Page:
image copyrightChina National Space Administrationimage captionThe picture was taken using a wireless camera
Wish you were here!
China's Zhurong rover has sent back a batch of new images from Mars – including a "selfie".
The robot, which landed in May, positioned a wireless camera on the ground and then rolled back a short distance to take the snap.
To Zhurong's right is the rocket-powered platform that brought the six-wheeled vehicle to a soft touchdown.
Both display prominent Chinese flags.
image copyrightChina National Space Administrationimage captionThe landing platform used rockets to slow its descent
A second image, taken by the rover, shows the platform on its own.
Visible is the ramp down which Zhurong had to drive to get on to the surface; and the tracks it left in the dust as it turned around.
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A third picture looks out to the horizon from the landing site. This region is known as Utopia Planitia, a vast terrain in Mars' northern hemisphere.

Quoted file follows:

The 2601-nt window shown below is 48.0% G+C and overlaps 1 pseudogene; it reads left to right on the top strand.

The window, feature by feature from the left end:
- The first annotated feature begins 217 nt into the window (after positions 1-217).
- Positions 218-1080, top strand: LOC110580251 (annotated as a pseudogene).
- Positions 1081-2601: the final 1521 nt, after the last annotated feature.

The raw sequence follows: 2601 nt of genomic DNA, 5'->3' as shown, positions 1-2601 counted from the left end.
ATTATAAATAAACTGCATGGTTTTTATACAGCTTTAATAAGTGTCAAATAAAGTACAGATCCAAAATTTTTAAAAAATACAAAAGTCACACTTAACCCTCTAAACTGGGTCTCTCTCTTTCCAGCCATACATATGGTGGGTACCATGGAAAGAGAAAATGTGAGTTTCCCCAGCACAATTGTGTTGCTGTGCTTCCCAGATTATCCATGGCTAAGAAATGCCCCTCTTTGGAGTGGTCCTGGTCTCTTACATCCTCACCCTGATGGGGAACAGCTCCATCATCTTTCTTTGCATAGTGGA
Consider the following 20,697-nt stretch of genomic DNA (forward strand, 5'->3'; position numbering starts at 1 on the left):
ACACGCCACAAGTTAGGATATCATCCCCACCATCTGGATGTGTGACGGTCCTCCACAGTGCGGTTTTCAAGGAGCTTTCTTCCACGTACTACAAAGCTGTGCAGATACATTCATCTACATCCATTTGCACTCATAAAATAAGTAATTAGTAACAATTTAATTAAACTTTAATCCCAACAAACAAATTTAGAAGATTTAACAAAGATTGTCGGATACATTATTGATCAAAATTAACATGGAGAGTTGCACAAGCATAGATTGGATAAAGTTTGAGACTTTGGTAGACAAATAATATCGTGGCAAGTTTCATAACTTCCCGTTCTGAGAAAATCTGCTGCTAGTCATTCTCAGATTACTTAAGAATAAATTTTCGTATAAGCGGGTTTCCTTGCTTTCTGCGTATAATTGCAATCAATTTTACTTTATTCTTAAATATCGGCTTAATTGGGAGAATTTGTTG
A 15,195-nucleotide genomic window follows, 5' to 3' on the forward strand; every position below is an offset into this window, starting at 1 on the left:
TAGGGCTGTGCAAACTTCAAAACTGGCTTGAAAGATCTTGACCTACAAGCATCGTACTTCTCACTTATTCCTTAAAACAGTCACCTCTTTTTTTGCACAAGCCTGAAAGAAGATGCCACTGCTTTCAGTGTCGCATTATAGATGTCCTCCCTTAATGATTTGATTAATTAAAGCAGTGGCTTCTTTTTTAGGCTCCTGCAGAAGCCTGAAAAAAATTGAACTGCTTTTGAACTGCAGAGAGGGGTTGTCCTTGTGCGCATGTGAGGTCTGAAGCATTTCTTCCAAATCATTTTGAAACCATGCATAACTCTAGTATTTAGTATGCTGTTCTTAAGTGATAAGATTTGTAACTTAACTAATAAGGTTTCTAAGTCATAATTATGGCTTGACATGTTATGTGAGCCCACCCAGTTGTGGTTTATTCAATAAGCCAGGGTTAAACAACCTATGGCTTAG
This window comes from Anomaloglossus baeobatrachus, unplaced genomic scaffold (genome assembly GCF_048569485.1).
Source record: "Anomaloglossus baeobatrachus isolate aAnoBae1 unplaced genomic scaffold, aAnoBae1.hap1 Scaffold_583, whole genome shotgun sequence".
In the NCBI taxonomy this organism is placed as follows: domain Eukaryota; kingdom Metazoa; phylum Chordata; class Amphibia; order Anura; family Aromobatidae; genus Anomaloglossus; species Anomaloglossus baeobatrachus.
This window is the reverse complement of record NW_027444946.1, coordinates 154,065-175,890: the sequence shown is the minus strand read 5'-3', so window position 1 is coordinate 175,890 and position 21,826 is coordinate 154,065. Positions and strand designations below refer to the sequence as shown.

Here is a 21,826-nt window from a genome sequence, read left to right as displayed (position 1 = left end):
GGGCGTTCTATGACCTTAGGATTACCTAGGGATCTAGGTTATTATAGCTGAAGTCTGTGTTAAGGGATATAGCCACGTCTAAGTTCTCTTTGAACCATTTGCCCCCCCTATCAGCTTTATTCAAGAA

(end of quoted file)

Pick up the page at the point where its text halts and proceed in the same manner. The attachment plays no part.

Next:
All the images were released by the Chinese space agency in a ceremony to celebrate the success of the rover mission.
image copyrightChina National Space Administrationimage captionUptopia Planitia is an ancient impact basin on Mars
Scientists are hoping to get at least 90 Martian days of service out of Zhurong.
The robot looks a lot like the American space agency's (Nasa) Spirit and Opportunity vehicles from the 2000s.
It weighs some 240kg. A tall mast carries cameras to take pictures and aid navigation; five additional instruments will investigate the mineralogy of local rocks and the general nature of the environment, including the weather.
image copyrightShutterstockimage captionThe mission's chief designer, Zhang Rongqiao, introduced the images
Like the current American rovers (Curiosity and Perseverance), Zhurong has a laser tool to zap rocks to assess their chemistry. It also has a radar to look for sub-surface water-ice – a capability it shares with Perseverance.
On Thursday, the US University of Arizona released a colour picture of Zhurong taken from orbit. The university's camera, called HiRise, is mounted on Nasa's Mars Reconnaissance Orbiter.
image copyrightNASA/JPL/UArizonaimage captionA Nasa satellite pictured the rover and landing platform from orbit